Colors have their own rhythms, unique energy signatures that like notes gain depth and nuance through juxtaposition and sequence. In a painting, colors work to create and define space, optical movement, and emotional narratives. Painter Flore understands the symphonic power of colors at a foundational level, and for the past several years, his Urban Cubist works have deployed complex chromatic equations and witty texts to create unique, jaunty, bustling, architectural canvases. But increasingly, it’s been his Moderns series that has explored a mature, poetic, and even classically art historical relationship with the powers of color -- a series that sets not only the eye, but the mind and the heart, in constant motion.
In these affecting abstractions, an animated gestural quality has a directness whose simplicity gives way to complex, nuanced depths. In many important ways, this series offers traditional (or at least traditionally understood) AbEx paintings. But in Flore’s expressionism, every brushstroke and color are intentionally synced, with a purposeful transcendence of raw energy in the service of a more specific construction. For example reds signify power and thus are rendered hard and fast with a heavy brush; blue is more whimsical and is deployed in a smoother inflected flow. Flore’s facture is rooted in the integrity of chromatic energies and their balance, feeling that the energy of each color deserves its own way of being.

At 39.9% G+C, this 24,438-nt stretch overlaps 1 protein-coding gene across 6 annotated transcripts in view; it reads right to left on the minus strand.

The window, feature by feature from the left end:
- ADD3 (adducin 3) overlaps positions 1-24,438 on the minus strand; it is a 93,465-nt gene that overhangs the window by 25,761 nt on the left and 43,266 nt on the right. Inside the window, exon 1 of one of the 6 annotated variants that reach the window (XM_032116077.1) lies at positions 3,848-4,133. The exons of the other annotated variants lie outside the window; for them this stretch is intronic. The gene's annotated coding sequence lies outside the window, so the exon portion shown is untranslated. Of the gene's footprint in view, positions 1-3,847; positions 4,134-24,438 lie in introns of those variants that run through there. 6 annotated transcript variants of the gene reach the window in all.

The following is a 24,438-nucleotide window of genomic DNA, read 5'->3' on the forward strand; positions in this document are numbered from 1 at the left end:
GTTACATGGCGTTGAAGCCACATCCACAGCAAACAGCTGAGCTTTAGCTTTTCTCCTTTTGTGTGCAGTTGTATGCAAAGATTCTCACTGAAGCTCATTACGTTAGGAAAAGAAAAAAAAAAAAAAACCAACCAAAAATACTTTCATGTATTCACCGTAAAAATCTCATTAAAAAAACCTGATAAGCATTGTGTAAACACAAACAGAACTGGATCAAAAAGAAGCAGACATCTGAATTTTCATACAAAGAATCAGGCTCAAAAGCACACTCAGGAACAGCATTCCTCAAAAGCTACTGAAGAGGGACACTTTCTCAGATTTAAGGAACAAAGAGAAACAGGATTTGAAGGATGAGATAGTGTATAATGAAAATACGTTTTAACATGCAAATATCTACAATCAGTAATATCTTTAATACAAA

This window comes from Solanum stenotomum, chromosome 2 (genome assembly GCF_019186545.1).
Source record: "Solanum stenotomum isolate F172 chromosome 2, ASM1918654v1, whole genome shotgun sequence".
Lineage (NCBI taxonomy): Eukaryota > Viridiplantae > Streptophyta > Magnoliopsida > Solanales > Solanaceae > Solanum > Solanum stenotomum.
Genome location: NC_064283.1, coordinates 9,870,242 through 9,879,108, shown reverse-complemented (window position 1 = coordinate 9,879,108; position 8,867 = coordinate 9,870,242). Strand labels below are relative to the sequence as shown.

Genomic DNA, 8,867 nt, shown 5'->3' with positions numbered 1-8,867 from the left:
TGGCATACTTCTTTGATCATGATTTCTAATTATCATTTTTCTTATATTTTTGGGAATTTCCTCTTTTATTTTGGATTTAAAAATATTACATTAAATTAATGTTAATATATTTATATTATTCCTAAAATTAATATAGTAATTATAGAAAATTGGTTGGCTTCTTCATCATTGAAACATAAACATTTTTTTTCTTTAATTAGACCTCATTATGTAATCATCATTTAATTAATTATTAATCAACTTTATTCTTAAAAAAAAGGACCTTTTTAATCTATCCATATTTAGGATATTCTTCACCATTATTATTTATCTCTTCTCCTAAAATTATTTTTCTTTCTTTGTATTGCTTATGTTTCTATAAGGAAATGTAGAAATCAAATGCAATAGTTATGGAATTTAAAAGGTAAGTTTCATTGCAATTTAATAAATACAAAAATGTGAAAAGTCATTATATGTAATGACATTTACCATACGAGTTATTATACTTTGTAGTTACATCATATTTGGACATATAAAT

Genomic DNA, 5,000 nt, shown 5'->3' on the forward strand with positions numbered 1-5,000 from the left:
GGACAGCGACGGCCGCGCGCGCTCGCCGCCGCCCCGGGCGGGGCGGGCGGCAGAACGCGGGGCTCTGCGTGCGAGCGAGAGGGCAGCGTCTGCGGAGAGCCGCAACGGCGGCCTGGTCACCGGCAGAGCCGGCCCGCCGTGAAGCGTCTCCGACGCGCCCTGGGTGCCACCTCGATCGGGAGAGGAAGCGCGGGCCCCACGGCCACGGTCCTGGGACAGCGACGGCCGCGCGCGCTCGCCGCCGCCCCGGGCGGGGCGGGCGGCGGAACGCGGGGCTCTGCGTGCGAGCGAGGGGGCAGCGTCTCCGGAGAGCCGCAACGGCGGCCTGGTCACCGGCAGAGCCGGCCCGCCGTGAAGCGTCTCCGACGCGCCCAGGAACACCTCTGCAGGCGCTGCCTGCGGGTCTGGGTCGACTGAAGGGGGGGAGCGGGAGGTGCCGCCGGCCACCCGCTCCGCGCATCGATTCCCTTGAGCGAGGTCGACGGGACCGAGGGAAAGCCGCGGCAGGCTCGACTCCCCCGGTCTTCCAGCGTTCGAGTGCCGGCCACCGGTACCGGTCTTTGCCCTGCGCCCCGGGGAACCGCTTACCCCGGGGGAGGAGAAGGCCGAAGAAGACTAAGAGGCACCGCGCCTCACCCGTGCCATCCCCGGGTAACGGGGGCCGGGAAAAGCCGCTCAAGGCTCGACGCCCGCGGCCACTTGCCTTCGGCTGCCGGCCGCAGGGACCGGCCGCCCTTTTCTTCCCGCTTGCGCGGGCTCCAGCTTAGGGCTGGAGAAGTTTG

The artist was formally trained in art school and took a special interest in color theory and the optical dynamics of how color moves the eye and creates the effect of space within the surface, the sense of forward and retreating motion. As part of his evolution as an artist, he’s put in countless hours in the studio, pursuing a maturing technique and a fresh path to self-expression. “The Urbans are who I am, a hip hop street kid from Brooklyn,” he says, “but Modern is my taste. My heroes are Cy Twombly, Willem de Kooing, Jackson Pollock, Joan Mitchell… I’m an art nerd, what can I say?”
Characterized by a sense of substance, depth, and the lowkey storms of unguided stories, the Moderns are paintings with old souls, nuanced and confident in being open to interpretation. Each one is also direct evidence of true reflected emotions, captured at the moment of creation, and in that way creates a profound discourse between the artist’s lived experiences and his aesthetic lineage. Despite their pure energy, Flore creates them feeling a responsibility to art history, while finding the path to make the historical sparks his own -- to, as he says, “execute at a level that honors their influence.” And one way is the ultra-modern palette. The vibrancy and saturation and the cultural codes and cues embedded in his colors belong to the current zeitgeist, creating a compelling flicker between the past and the present.
--Shana Nys Dambrot